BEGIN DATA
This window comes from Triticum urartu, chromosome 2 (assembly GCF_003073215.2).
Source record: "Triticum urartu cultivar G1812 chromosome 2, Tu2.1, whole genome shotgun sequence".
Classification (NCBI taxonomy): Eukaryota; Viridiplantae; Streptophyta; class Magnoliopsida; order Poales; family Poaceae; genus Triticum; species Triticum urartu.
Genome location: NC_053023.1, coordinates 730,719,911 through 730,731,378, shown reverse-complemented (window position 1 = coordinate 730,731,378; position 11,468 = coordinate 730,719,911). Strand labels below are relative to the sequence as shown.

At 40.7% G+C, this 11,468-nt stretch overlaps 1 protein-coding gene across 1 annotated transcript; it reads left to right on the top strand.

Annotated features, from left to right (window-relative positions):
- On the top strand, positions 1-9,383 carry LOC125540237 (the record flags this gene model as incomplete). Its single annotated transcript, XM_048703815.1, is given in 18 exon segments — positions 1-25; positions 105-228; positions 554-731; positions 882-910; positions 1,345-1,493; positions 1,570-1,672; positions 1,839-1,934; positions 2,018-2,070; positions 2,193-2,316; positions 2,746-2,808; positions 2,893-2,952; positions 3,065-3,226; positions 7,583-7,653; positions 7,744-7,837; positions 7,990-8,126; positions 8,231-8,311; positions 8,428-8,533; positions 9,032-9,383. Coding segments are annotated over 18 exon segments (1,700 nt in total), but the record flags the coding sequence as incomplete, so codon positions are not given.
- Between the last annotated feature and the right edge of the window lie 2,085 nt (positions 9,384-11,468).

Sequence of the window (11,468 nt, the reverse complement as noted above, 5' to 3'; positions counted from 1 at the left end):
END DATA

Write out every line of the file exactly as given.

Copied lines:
This window comes from Triticum urartu, chromosome 2 (assembly GCF_003073215.2).
Source record: "Triticum urartu cultivar G1812 chromosome 2, Tu2.1, whole genome shotgun sequence".
Classification (NCBI taxonomy): Eukaryota; Viridiplantae; Streptophyta; class Magnoliopsida; order Poales; family Poaceae; genus Triticum; species Triticum urartu.
Genome location: NC_053023.1, coordinates 730,719,911 through 730,731,378, shown reverse-complemented (window position 1 = coordinate 730,731,378; position 11,468 = coordinate 730,719,911). Strand labels below are relative to the sequence as shown.

At 40.7% G+C, this 11,468-nt stretch overlaps 1 protein-coding gene across 1 annotated transcript; it reads left to right on the top strand.

Annotated features, from left to right (window-relative positions):
- On the top strand, positions 1-9,383 carry LOC125540237 (the record flags this gene model as incomplete). Its single annotated transcript, XM_048703815.1, is given in 18 exon segments — positions 1-25; positions 105-228; positions 554-731; positions 882-910; positions 1,345-1,493; positions 1,570-1,672; positions 1,839-1,934; positions 2,018-2,070; positions 2,193-2,316; positions 2,746-2,808; positions 2,893-2,952; positions 3,065-3,226; positions 7,583-7,653; positions 7,744-7,837; positions 7,990-8,126; positions 8,231-8,311; positions 8,428-8,533; positions 9,032-9,383. Coding segments are annotated over 18 exon segments (1,700 nt in total), but the record flags the coding sequence as incomplete, so codon positions are not given.
- Between the last annotated feature and the right edge of the window lie 2,085 nt (positions 9,384-11,468).

Sequence of the window (11,468 nt, the reverse complement as noted above, 5' to 3'; positions counted from 1 at the left end):